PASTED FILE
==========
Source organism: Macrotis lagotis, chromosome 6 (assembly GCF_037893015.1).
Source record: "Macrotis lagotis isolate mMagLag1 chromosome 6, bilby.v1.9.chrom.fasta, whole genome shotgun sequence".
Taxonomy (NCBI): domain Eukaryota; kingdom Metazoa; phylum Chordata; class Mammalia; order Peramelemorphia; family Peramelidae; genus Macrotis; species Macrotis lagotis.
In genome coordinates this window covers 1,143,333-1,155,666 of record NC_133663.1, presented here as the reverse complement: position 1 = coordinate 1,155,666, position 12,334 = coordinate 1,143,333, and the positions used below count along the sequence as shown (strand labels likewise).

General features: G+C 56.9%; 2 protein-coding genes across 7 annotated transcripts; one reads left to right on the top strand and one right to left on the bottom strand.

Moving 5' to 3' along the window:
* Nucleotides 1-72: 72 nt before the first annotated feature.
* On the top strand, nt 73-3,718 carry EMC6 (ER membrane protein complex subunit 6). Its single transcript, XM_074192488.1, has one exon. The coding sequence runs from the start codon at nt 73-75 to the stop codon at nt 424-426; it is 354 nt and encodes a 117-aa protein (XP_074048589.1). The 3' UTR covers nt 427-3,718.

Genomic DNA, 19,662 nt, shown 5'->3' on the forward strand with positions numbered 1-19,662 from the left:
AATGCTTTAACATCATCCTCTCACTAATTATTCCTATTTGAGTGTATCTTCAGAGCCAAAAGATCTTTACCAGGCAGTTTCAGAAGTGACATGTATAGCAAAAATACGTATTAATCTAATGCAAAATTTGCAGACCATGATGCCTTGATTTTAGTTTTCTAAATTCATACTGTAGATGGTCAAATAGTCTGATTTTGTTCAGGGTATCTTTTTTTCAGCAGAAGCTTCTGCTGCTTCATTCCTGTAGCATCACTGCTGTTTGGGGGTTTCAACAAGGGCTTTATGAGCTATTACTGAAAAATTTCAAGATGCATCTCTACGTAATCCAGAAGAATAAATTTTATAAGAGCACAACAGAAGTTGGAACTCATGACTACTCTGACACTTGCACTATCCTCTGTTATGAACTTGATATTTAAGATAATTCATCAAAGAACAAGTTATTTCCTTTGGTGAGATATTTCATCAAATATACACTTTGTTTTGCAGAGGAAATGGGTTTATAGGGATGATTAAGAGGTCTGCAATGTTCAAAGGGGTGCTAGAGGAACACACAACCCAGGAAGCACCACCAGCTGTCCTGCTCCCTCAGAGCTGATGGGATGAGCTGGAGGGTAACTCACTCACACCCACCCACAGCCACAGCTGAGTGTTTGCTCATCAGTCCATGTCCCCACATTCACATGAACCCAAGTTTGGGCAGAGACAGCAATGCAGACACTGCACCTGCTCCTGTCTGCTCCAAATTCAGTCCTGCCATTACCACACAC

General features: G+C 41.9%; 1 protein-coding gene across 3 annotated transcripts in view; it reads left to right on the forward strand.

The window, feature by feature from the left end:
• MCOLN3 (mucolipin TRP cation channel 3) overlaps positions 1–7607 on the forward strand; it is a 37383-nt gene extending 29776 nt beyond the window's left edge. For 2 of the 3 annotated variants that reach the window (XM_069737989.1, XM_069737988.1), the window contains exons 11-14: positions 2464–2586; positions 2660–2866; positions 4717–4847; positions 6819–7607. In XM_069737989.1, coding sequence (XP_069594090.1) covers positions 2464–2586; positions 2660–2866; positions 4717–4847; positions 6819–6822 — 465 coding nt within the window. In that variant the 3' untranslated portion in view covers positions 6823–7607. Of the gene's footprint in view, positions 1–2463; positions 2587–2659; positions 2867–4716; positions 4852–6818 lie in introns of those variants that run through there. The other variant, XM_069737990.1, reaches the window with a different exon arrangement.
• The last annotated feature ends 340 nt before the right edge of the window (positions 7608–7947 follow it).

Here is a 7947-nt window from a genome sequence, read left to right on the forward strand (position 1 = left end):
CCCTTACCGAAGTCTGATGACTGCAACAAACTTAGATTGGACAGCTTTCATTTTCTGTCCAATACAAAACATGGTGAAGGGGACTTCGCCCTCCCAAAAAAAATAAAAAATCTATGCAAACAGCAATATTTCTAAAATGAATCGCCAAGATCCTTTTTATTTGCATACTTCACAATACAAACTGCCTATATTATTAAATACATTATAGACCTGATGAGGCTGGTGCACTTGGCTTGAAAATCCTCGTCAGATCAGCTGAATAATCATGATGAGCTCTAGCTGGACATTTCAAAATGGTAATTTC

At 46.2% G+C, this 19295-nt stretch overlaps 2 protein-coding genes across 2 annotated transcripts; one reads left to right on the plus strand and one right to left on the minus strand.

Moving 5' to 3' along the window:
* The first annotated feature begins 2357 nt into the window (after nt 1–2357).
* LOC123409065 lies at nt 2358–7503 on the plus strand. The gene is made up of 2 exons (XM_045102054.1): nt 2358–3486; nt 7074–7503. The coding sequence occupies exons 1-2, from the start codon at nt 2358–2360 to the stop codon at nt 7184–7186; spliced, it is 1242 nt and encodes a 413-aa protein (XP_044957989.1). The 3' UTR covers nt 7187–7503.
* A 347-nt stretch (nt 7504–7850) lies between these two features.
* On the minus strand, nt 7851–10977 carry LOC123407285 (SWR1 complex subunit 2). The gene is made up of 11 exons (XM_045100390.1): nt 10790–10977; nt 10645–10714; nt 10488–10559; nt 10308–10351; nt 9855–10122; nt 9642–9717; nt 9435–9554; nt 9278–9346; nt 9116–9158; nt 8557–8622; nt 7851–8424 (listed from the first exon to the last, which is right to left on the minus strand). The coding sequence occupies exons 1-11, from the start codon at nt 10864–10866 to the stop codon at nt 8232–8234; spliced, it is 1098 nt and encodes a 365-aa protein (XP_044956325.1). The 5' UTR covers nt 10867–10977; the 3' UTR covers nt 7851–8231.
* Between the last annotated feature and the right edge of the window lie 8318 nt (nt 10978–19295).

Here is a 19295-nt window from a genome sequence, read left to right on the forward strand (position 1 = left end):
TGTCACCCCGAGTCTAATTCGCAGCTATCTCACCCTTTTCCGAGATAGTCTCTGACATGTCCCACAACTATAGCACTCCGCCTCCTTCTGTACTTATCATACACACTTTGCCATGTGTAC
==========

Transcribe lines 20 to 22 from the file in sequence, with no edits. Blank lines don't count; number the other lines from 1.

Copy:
* LOC123409065 lies at nt 2358–7503 on the plus strand. The gene is made up of 2 exons (XM_045102054.1): nt 2358–3486; nt 7074–7503. The coding sequence occupies exons 1-2, from the start codon at nt 2358–2360 to the stop codon at nt 7184–7186; spliced, it is 1242 nt and encodes a 413-aa protein (XP_044957989.1). The 3' UTR covers nt 7187–7503.
* A 347-nt stretch (nt 7504–7850) lies between these two features.
* On the minus strand, nt 7851–10977 carry LOC123407285 (SWR1 complex subunit 2). The gene is made up of 11 exons (XM_045100390.1): nt 10790–10977; nt 10645–10714; nt 10488–10559; nt 10308–10351; nt 9855–10122; nt 9642–9717; nt 9435–9554; nt 9278–9346; nt 9116–9158; nt 8557–8622; nt 7851–8424 (listed from the first exon to the last, which is right to left on the minus strand). The coding sequence occupies exons 1-11, from the start codon at nt 10864–10866 to the stop codon at nt 8232–8234; spliced, it is 1098 nt and encodes a 365-aa protein (XP_044956325.1). The 5' UTR covers nt 10867–10977; the 3' UTR covers nt 7851–8231.